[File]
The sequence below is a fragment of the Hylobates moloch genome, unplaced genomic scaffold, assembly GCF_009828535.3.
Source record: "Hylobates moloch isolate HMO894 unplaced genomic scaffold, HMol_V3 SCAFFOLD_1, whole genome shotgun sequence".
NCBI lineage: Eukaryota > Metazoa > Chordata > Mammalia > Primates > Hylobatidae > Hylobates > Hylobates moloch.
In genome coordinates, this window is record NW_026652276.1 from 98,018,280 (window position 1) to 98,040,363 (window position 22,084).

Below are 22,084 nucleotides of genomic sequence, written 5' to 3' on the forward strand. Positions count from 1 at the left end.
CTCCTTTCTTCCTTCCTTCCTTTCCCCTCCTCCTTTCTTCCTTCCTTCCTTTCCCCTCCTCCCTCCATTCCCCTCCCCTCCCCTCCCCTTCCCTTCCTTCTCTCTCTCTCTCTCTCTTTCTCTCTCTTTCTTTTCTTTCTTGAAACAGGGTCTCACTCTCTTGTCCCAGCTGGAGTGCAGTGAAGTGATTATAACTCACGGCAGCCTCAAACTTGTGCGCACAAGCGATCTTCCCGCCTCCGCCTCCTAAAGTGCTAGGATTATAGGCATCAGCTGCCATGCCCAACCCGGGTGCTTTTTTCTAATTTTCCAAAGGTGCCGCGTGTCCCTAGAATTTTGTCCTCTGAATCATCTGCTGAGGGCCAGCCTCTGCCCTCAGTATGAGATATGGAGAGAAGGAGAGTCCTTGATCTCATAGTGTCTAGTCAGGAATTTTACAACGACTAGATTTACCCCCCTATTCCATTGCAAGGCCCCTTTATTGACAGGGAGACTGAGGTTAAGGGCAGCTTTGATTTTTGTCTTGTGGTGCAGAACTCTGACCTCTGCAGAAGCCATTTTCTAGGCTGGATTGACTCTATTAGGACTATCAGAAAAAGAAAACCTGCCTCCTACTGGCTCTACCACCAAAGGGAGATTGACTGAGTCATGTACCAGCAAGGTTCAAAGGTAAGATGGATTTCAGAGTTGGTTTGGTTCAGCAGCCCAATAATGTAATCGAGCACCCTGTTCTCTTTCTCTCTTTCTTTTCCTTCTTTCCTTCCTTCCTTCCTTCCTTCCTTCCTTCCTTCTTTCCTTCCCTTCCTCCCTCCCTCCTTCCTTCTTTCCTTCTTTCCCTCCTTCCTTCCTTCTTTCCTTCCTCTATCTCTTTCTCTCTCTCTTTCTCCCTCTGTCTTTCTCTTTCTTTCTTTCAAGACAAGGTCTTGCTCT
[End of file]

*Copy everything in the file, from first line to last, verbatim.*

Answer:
The sequence below is a fragment of the Hylobates moloch genome, unplaced genomic scaffold, assembly GCF_009828535.3.
Source record: "Hylobates moloch isolate HMO894 unplaced genomic scaffold, HMol_V3 SCAFFOLD_1, whole genome shotgun sequence".
NCBI lineage: Eukaryota > Metazoa > Chordata > Mammalia > Primates > Hylobatidae > Hylobates > Hylobates moloch.
In genome coordinates, this window is record NW_026652276.1 from 98,018,280 (window position 1) to 98,040,363 (window position 22,084).

Below are 22,084 nucleotides of genomic sequence, written 5' to 3' on the forward strand. Positions count from 1 at the left end.
CTCCTTTCTTCCTTCCTTCCTTTCCCCTCCTCCTTTCTTCCTTCCTTCCTTTCCCCTCCTCCCTCCATTCCCCTCCCCTCCCCTCCCCTTCCCTTCCTTCTCTCTCTCTCTCTCTCTTTCTCTCTCTTTCTTTTCTTTCTTGAAACAGGGTCTCACTCTCTTGTCCCAGCTGGAGTGCAGTGAAGTGATTATAACTCACGGCAGCCTCAAACTTGTGCGCACAAGCGATCTTCCCGCCTCCGCCTCCTAAAGTGCTAGGATTATAGGCATCAGCTGCCATGCCCAACCCGGGTGCTTTTTTCTAATTTTCCAAAGGTGCCGCGTGTCCCTAGAATTTTGTCCTCTGAATCATCTGCTGAGGGCCAGCCTCTGCCCTCAGTATGAGATATGGAGAGAAGGAGAGTCCTTGATCTCATAGTGTCTAGTCAGGAATTTTACAACGACTAGATTTACCCCCCTATTCCATTGCAAGGCCCCTTTATTGACAGGGAGACTGAGGTTAAGGGCAGCTTTGATTTTTGTCTTGTGGTGCAGAACTCTGACCTCTGCAGAAGCCATTTTCTAGGCTGGATTGACTCTATTAGGACTATCAGAAAAAGAAAACCTGCCTCCTACTGGCTCTACCACCAAAGGGAGATTGACTGAGTCATGTACCAGCAAGGTTCAAAGGTAAGATGGATTTCAGAGTTGGTTTGGTTCAGCAGCCCAATAATGTAATCGAGCACCCTGTTCTCTTTCTCTCTTTCTTTTCCTTCTTTCCTTCCTTCCTTCCTTCCTTCCTTCCTTCCTTCTTTCCTTCCCTTCCTCCCTCCCTCCTTCCTTCTTTCCTTCTTTCCCTCCTTCCTTCCTTCTTTCCTTCCTCTATCTCTTTCTCTCTCTCTTTCTCCCTCTGTCTTTCTCTTTCTTTCTTTCAAGACAAGGTCTTGCTCT